Ever wanted to witness the highest tides in the world? Whether it’s during low tide or high tide, the Bay of Fundy is truly a sight to behold, and the experience is certainly unforgettable.

Situated between New Brunswick and Nova Scotia, the Bay of Fundy fills and empties around a billion tonnes of water during each tide cycle – which is more than all of the world’s freshwater rivers combined!

Low tide

During low tide, visitors of the region can explore hidden coves and the famed “flowerpot” rocks at Hopewell Rocks Provincial Park – which almost completely disappear underwater during high tide.

These sandstone sea stacks are definitely one of the most distinctive (and not to mention photogenic) natural wonders in the world, as it took thousands of years for the ocean to carve them out. Oh, and they’re topped with greenery and fully-grown trees – which makes them all the more unique!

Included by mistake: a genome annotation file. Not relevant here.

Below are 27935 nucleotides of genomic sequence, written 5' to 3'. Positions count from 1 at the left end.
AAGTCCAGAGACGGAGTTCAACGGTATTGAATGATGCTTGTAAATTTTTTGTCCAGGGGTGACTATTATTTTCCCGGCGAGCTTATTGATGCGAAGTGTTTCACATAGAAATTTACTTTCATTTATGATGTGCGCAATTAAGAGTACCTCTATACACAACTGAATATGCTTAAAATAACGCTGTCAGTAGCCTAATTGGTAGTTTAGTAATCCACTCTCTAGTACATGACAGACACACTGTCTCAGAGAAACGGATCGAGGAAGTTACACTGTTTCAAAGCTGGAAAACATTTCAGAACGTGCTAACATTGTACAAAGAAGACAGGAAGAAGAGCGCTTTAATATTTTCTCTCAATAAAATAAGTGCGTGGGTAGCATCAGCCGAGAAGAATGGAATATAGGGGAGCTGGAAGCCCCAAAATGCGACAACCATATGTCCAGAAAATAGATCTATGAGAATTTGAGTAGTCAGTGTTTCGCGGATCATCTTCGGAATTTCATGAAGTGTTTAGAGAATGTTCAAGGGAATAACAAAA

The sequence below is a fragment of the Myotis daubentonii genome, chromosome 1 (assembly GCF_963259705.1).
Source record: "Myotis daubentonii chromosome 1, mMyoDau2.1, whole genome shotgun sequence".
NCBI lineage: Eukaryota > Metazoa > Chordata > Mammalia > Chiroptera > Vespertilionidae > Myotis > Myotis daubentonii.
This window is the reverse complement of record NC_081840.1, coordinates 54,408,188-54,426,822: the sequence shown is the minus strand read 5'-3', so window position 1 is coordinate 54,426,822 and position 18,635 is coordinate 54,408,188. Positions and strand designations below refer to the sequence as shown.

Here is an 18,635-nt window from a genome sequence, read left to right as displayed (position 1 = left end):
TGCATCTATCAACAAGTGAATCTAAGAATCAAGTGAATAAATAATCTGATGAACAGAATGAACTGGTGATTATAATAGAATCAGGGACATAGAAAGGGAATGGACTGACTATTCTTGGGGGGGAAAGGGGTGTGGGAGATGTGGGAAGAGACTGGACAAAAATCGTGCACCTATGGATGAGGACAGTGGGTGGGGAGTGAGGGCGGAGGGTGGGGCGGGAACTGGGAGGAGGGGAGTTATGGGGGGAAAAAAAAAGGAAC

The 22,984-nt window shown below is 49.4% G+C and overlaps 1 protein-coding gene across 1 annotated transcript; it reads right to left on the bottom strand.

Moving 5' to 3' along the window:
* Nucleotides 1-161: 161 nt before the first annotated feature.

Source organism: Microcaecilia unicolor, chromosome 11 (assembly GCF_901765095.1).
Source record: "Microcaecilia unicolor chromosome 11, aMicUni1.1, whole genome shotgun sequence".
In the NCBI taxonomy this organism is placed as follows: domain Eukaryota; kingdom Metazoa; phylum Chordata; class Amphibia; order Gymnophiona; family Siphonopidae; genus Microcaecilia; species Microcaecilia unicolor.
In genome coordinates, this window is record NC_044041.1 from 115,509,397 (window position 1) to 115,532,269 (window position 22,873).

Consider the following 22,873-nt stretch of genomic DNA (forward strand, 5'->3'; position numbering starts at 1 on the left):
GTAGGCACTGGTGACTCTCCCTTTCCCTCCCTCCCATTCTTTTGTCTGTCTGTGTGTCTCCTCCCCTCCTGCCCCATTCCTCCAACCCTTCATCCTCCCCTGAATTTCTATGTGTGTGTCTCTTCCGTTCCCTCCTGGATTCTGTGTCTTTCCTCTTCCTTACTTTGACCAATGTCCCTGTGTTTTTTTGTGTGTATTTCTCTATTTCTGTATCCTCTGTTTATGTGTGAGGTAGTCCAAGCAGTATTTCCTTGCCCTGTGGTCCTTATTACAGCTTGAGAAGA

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During your walk along the ocean floor, you’ll be able to stand directly underneath these towering formations and explore the exposed, rocky coves.

High tide

During high tide, you’ll be able to paddle around the tops of the sea stack wonders.

Note that it takes just over six hours for high tide to transition to low tide – which means in one visit alone, you’ll be able to experience both – and all the natural wonders that come with them.

The height of the tides can range anywhere between 11 feet during low tide to 53 feet during high tide, depending on where you go check them out.

The Bay of Fundy can be accessed via train from almost any North American railway station via the connecting station in Montreal. Otherwise, the VIA Rail services the Maritime region.

So there you have it, explorers! If you’re looking for an iconic (and ancient) natural wonder to uncover right here in Canada, look no further than the Bay of Fundy.

Bay of Fundy 

Where: Between New Brunswick and Nova Scotia